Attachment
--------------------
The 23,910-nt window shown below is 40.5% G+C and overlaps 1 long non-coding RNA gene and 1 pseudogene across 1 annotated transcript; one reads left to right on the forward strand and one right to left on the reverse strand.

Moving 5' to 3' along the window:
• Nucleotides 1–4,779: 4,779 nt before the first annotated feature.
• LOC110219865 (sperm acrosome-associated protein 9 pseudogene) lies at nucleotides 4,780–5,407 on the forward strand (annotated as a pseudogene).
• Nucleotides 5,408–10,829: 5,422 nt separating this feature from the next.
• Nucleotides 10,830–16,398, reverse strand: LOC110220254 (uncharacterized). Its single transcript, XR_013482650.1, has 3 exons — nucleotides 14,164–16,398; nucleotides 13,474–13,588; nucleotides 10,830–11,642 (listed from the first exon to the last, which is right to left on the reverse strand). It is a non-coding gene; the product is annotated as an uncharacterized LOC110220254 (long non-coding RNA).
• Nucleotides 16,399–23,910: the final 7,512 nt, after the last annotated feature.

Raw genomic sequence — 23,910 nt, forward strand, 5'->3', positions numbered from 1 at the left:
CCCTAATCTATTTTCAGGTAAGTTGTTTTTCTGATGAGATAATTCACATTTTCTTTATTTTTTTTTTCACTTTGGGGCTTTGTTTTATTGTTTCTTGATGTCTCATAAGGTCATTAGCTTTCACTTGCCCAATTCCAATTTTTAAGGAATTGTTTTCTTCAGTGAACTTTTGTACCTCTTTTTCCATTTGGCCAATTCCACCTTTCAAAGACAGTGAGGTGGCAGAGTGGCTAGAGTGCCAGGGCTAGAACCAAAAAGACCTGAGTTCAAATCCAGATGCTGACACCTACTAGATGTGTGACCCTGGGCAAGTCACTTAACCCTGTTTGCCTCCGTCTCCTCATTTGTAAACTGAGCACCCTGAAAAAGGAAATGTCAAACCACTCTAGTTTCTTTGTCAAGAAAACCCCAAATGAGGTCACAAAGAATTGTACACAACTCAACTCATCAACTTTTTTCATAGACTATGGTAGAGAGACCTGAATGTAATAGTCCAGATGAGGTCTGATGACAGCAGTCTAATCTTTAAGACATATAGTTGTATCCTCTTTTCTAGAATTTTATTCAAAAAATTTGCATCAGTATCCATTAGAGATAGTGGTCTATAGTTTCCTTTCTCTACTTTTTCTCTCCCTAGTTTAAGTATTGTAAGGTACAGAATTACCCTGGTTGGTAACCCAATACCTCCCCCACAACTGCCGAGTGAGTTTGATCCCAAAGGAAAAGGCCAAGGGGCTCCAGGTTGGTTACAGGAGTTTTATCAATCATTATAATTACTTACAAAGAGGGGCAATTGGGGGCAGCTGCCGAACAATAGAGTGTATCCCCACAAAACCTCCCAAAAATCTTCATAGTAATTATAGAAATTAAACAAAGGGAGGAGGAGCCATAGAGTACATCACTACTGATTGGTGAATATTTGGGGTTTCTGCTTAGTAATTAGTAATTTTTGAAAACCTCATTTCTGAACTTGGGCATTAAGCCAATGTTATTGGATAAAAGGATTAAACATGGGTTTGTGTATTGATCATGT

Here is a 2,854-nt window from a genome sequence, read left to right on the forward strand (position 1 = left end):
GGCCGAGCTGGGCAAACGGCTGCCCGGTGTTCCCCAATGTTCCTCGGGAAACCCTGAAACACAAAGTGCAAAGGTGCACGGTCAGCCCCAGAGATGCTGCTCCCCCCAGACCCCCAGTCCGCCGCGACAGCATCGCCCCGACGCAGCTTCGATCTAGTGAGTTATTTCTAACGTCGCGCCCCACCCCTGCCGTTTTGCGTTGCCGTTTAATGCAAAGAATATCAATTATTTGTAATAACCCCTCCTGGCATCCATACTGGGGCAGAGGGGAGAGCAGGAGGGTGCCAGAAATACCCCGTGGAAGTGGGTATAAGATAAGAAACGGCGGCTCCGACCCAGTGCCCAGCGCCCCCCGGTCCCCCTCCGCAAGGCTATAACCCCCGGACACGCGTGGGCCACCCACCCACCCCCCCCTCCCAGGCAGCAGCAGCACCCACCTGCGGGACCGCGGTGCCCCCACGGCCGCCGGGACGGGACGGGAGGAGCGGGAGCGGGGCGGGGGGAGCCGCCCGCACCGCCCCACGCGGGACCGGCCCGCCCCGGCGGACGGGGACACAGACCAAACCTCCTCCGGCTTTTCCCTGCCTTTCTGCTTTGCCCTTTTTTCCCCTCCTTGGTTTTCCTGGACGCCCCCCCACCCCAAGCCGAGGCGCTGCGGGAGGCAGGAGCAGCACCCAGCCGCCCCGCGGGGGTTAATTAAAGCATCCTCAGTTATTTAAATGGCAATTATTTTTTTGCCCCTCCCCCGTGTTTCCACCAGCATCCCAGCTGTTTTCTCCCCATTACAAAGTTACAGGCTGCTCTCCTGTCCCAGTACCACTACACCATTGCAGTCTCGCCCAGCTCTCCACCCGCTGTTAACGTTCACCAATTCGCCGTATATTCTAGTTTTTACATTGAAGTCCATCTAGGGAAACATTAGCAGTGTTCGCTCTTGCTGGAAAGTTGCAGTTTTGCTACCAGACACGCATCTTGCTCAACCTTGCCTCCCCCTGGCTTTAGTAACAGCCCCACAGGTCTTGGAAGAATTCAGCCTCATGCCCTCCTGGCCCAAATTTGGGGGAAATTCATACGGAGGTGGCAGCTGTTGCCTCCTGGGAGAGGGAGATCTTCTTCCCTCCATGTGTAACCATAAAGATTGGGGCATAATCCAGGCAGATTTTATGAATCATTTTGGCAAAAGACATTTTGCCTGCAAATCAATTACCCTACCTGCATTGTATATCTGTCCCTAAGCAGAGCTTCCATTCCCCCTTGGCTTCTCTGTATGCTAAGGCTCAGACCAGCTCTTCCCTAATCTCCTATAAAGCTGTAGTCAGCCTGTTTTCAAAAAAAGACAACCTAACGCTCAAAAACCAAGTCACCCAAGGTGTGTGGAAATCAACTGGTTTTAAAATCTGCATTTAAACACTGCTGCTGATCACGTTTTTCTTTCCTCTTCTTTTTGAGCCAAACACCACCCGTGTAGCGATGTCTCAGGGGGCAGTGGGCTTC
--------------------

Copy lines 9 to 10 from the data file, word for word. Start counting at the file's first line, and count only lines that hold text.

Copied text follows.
CCCTAATCTATTTTCAGGTAAGTTGTTTTTCTGATGAGATAATTCACATTTTCTTTATTTTTTTTTTCACTTTGGGGCTTTGTTTTATTGTTTCTTGATGTCTCATAAGGTCATTAGCTTTCACTTGCCCAATTCCAATTTTTAAGGAATTGTTTTCTTCAGTGAACTTTTGTACCTCTTTTTCCATTTGGCCAATTCCACCTTTCAAAGACAGTGAGGTGGCAGAGTGGCTAGAGTGCCAGGGCTAGAACCAAAAAGACCTGAGTTCAAATCCAGATGCTGACACCTACTAGATGTGTGACCCTGGGCAAGTCACTTAACCCTGTTTGCCTCCGTCTCCTCATTTGTAAACTGAGCACCCTGAAAAAGGAAATGTCAAACCACTCTAGTTTCTTTGTCAAGAAAACCCCAAATGAGGTCACAAAGAATTGTACACAACTCAACTCATCAACTTTTTTCATAGACTATGGTAGAGAGACCTGAATGTAATAGTCCAGATGAGGTCTGATGACAGCAGTCTAATCTTTAAGACATATAGTTGTATCCTCTTTTCTAGAATTTTATTCAAAAAATTTGCATCAGTATCCATTAGAGATAGTGGTCTATAGTTTCCTTTCTCTACTTTTTCTCTCCCTAGTTTAAGTATTGTAAGGTACAGAATTACCCTGGTTGGTAACCCAATACCTCCCCCACAACTGCCGAGTGAGTTTGATCCCAAAGGAAAAGGCCAAGGGGCTCCAGGTTGGTTACAGGAGTTTTATCAATCATTATAATTACTTACAAAGAGGGGCAATTGGGGGCAGCTGCCGAACAATAGAGTGTATCCCCACAAAACCTCCCAAAAATCTTCATAGTAATTATAGAAATTAAACAAAGGGAGGAGGAGCCATAGAGTACATCACTACTGATTGGTGAATATTTGGGGTTTCTGCTTAGTAATTAGTAATTTTTGAAAACCTCATTTCTGAACTTGGGCATTAAGCCAATGTTATTGGATAAAAGGATTAAACATGGGTTTGTGTATTGATCATGT

Here is a 2,854-nt window from a genome sequence, read left to right on the forward strand (position 1 = left end):